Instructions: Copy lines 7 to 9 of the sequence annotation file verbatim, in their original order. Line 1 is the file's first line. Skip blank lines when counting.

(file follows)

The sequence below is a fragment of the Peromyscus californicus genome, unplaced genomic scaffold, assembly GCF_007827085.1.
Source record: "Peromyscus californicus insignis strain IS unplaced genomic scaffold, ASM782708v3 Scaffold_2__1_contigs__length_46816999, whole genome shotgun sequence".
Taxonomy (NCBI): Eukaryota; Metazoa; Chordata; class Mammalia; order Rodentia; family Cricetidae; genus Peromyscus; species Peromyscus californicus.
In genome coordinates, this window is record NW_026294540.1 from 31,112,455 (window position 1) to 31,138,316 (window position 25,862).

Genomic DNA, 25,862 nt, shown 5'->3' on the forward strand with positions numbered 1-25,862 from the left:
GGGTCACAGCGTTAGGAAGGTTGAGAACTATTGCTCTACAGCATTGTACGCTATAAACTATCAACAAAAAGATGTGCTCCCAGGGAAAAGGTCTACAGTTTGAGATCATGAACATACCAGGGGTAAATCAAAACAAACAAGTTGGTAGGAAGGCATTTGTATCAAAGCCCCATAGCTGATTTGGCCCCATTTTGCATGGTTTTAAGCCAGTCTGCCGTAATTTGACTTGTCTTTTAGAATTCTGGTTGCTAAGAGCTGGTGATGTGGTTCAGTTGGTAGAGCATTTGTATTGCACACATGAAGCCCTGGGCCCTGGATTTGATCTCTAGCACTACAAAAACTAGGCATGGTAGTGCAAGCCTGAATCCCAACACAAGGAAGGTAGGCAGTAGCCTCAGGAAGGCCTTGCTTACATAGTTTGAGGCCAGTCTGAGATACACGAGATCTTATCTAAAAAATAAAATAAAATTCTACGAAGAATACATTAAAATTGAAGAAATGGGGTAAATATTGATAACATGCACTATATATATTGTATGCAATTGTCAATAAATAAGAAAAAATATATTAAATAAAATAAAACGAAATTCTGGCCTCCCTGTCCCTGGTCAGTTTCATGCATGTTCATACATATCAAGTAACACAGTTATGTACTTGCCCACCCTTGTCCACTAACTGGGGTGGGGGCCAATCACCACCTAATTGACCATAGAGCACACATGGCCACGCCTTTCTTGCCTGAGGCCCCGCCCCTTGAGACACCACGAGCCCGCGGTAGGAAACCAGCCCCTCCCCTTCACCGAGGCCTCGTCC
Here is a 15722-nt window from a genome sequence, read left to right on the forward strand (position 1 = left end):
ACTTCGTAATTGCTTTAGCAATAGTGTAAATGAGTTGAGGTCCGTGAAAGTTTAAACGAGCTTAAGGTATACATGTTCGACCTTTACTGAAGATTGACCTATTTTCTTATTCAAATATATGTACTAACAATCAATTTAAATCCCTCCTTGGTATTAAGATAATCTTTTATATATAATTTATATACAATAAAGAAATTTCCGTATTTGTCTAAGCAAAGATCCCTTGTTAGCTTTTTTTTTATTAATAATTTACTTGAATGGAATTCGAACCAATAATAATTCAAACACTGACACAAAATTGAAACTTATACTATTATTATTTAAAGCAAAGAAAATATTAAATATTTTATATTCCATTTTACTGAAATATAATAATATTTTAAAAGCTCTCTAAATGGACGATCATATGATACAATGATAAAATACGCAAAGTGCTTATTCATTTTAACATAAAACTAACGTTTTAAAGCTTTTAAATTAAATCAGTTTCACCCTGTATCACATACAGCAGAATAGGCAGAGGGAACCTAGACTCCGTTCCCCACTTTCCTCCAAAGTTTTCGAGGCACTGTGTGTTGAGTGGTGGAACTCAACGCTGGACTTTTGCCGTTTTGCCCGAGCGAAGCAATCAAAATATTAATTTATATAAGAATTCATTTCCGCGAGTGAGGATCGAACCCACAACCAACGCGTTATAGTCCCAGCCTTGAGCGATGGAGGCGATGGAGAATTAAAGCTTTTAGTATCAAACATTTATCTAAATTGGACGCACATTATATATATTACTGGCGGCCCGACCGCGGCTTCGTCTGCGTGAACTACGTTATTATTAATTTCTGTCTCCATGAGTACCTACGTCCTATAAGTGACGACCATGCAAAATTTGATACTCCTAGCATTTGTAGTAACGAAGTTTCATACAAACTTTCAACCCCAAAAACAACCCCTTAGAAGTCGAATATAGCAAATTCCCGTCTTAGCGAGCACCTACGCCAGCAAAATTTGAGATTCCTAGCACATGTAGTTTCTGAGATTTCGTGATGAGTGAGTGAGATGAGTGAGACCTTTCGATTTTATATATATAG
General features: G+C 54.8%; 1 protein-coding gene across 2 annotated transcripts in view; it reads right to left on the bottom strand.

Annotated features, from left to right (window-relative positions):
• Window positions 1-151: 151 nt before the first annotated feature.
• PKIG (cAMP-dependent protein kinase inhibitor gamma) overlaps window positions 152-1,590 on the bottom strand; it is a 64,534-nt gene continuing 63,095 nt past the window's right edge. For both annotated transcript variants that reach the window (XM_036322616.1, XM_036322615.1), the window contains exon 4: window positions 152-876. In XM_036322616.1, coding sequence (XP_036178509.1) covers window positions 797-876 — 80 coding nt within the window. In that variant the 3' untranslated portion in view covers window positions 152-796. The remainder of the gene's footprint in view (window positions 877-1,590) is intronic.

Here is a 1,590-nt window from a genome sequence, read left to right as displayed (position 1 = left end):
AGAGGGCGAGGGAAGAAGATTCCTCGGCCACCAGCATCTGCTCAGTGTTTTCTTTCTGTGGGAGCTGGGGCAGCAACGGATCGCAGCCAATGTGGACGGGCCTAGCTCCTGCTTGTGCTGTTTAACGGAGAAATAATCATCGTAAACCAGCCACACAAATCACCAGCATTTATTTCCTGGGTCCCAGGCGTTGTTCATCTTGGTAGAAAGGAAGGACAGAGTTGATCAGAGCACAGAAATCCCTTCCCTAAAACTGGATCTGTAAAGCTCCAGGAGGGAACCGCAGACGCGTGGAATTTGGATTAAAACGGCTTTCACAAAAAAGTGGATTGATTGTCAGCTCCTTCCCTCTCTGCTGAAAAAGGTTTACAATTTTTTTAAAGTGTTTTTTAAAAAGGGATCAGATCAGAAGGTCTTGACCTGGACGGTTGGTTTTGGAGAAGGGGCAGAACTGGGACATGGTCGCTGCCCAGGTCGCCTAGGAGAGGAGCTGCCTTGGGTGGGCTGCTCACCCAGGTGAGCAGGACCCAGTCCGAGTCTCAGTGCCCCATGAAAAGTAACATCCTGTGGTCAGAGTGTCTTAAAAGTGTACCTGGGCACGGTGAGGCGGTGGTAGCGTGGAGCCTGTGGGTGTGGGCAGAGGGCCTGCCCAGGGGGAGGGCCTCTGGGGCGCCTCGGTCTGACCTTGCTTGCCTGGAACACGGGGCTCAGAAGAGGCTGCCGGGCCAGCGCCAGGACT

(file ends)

Here is a 15722-nt window from a genome sequence, read left to right on the forward strand (position 1 = left end):
ACTTCGTAATTGCTTTAGCAATAGTGTAAATGAGTTGAGGTCCGTGAAAGTTTAAACGAGCTTAAGGTATACATGTTCGACCTTTACTGAAGATTGACCTATTTTCTTATTCAAATATATGTACTAACAATCAATTTAAATCCCTCCTTGGTATTAAGATAATCTTTTATATATAATTTATATACAATAAAGAAATTTCCGTATTTGTCTAAGCAAAGATCCCTTGTTAGCTTTTTTTTTATTAATAATTTACTTGAATGGAATTCGAACCAATAATAATTCAAACACTGACACAAAATTGAAACTTATACTATTATTATTTAAAGCAAAGAAAATATTAAATATTTTATATTCCATTTTACTGAAATATAATAATATTTTAAAAGCTCTCTAAATGGACGATCATATGATACAATGATAAAATACGCAAAGTGCTTATTCATTTTAACATAAAACTAACGTTTTAAAGCTTTTAAATTAAATCAGTTTCACCCTGTATCACATACAGCAGAATAGGCAGAGGGAACCTAGACTCCGTTCCCCACTTTCCTCCAAAGTTTTCGAGGCACTGTGTGTTGAGTGGTGGAACTCAACGCTGGACTTTTGCCGTTTTGCCCGAGCGAAGCAATCAAAATATTAATTTATATAAGAATTCATTTCCGCGAGTGAGGATCGAACCCACAACCAACGCGTTATAGTCCCAGCCTTGAGCGATGGAGGCGATGGAGAATTAAAGCTTTTAGTATCAAACATTTATCTAAATTGGACGCACATTATATATATTACTGGCGGCCCGACCGCGGCTTCGTCTGCGTGAACTACGTTATTATTAATTTCTGTCTCCATGAGTACCTACGTCCTATAAGTGACGACCATGCAAAATTTGATACTCCTAGCATTTGTAGTAACGAAGTTTCATACAAACTTTCAACCCCAAAAACAACCCCTTAGAAGTCGAATATAGCAAATTCCCGTCTTAGCGAGCACCTACGCCAGCAAAATTTGAGATTCCTAGCACATGTAGTTTCTGAGATTTCGTGATGAGTGAGTGAGATGAGTGAGACCTTTCGATTTTATATATATAG
General features: G+C 54.8%; 1 protein-coding gene across 2 annotated transcripts in view; it reads right to left on the bottom strand.